Colombia’s industrial and manufacturing output contracts – 8.5% in July


Colombian manufacturers were among the first to resume operations by Presidential decree as the country continued under quarantine and key sector for the gradual reopening of the economy.

Despite incentives to reopen stalled assembly plants with the coronavirus pandemic, the country’s statistics entity DANE released numbers that show a significant contraction in industrial production for July of – 8.5% instead of a projected – 5.1%. Among the most impacted sectors is car manufacturing with a severe drop of 49%, followed by textile and clothing with 29%. The only departments that managed to sustain numbers in the positive are Boyacá at 10% and Caldas 13%.

As manufacturing faces its worst monthly declines on record, 86% of Colombian business leaders remain pessimistic that August will show improved numbers given that only 14% of merchants and retailers saw an increase in sales. Among their concerns are excessive restrictions that were implemented during quarantine and which continue to restrict access to consumers.

“The index tell us that there can be no reactivation until restrictions in Bogotá, Santander, and other cities are eliminated,” remarked Jaime Cabal, president of the National Federation of Trade and Commerce (Fenalco). Cabal attributes much of the downturn to lost incomes, closed schools and universities for most of the summer months and high cost of credit. Bogotá was the worst-performing city, with industrial production contracting deep in negative territory with – 15%.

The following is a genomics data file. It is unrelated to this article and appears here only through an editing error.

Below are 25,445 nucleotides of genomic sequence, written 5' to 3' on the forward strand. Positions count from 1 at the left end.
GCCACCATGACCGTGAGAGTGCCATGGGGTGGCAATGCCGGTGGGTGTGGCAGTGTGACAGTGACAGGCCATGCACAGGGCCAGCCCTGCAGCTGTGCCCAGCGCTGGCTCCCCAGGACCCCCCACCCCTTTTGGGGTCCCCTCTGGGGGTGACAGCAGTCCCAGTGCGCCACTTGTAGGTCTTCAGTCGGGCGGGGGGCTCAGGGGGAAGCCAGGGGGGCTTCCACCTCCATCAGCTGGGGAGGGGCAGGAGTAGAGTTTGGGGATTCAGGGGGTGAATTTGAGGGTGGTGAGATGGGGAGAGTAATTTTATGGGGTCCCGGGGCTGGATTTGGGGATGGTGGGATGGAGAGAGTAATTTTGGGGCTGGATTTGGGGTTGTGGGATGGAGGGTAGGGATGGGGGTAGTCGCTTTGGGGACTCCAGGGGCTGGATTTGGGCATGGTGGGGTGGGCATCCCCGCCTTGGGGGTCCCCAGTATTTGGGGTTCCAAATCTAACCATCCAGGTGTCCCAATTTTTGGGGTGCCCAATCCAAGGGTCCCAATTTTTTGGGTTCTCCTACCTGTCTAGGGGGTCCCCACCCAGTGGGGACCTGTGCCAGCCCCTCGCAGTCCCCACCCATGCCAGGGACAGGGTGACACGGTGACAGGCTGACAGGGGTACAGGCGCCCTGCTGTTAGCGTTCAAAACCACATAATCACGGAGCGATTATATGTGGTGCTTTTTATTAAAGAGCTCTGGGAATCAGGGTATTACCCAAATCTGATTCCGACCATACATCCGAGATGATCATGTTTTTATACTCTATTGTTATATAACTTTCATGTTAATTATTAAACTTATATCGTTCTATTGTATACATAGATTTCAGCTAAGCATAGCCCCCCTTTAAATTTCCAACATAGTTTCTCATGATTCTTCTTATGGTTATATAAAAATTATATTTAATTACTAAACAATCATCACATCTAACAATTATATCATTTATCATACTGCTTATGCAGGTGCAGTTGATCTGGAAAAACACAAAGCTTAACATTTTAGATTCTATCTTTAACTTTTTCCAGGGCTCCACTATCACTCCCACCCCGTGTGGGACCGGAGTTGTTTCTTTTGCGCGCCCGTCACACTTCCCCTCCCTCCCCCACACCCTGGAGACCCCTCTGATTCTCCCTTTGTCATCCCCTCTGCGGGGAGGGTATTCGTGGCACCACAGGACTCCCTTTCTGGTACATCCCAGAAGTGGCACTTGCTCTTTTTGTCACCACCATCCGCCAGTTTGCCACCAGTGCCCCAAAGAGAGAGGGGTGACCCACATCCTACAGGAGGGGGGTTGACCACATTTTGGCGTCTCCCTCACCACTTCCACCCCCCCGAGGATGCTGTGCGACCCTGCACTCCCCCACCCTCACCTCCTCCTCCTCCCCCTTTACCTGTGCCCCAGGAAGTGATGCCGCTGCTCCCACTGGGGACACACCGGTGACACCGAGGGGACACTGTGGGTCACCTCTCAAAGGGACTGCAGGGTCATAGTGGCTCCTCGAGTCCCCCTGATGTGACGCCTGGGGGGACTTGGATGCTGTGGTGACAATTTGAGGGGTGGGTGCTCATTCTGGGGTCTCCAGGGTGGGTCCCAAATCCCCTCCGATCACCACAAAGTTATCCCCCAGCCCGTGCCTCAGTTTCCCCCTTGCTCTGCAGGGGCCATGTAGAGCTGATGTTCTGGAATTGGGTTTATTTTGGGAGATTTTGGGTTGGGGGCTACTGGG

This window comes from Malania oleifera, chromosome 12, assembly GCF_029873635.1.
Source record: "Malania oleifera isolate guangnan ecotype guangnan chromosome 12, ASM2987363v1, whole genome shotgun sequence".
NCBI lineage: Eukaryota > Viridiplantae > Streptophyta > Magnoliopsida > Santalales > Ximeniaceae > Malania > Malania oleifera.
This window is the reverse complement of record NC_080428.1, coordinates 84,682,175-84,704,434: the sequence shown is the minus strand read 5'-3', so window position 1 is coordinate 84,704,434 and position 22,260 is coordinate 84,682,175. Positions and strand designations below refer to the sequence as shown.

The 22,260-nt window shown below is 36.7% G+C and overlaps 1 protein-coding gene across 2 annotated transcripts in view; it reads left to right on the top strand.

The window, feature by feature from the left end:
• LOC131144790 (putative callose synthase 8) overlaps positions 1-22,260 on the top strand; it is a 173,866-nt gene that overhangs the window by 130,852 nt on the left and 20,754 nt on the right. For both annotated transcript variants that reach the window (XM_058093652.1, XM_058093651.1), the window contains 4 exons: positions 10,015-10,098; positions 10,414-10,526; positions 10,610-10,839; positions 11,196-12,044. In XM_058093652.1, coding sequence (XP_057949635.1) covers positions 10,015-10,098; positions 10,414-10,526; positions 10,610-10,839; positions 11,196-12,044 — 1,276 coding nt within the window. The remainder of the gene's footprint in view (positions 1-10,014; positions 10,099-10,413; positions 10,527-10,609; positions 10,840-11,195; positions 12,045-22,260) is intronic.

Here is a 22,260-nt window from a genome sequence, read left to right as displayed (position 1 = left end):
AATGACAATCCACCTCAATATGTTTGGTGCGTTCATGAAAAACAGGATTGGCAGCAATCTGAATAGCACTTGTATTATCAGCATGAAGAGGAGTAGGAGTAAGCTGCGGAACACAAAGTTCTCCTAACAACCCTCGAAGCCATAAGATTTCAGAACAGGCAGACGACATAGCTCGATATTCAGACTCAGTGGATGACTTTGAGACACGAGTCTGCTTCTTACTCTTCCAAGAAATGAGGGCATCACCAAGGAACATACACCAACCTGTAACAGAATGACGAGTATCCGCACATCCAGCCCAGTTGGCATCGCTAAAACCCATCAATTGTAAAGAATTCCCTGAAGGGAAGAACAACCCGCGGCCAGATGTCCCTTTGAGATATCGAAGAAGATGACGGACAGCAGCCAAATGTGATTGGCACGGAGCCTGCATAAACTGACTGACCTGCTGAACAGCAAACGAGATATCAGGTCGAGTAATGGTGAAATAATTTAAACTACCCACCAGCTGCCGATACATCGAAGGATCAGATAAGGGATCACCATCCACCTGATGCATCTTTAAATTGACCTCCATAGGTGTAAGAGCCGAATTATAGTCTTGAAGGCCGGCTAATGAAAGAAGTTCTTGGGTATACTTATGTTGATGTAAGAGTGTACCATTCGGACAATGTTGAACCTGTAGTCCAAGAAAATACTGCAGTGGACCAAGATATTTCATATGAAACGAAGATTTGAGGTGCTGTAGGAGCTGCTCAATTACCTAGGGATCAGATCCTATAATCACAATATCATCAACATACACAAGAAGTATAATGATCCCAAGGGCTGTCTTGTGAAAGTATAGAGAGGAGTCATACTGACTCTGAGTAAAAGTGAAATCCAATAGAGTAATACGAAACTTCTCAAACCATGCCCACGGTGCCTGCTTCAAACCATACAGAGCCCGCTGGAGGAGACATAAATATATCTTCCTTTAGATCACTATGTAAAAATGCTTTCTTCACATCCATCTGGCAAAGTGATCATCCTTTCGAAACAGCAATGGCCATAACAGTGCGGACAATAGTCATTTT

While the country showed “sparks of revival” – according to Fenalco – with the slow reopening of authorized businesses in June, 65% of merchants saw their revenues decrease despite a No Tax Day that spurred sales in electronics. Bogotá Mayor Claudia López sharply criticized the decision by the government to host a Día Sin Iva on June 19, referring to it as “COVID Friday.”

However, for the nation’s retailers represented by Fenalco, the elimination of 19% VAT on consumer goods “was very positive, stimulating consumption and positively impacting businesses,” affirms Cabal. One economic sector that has lagged behind in recovering lost revenue are cosmetics and other beauty products registering a 30% drop in sales as make-up has become less of a necessity with the obligatory use of face masks.




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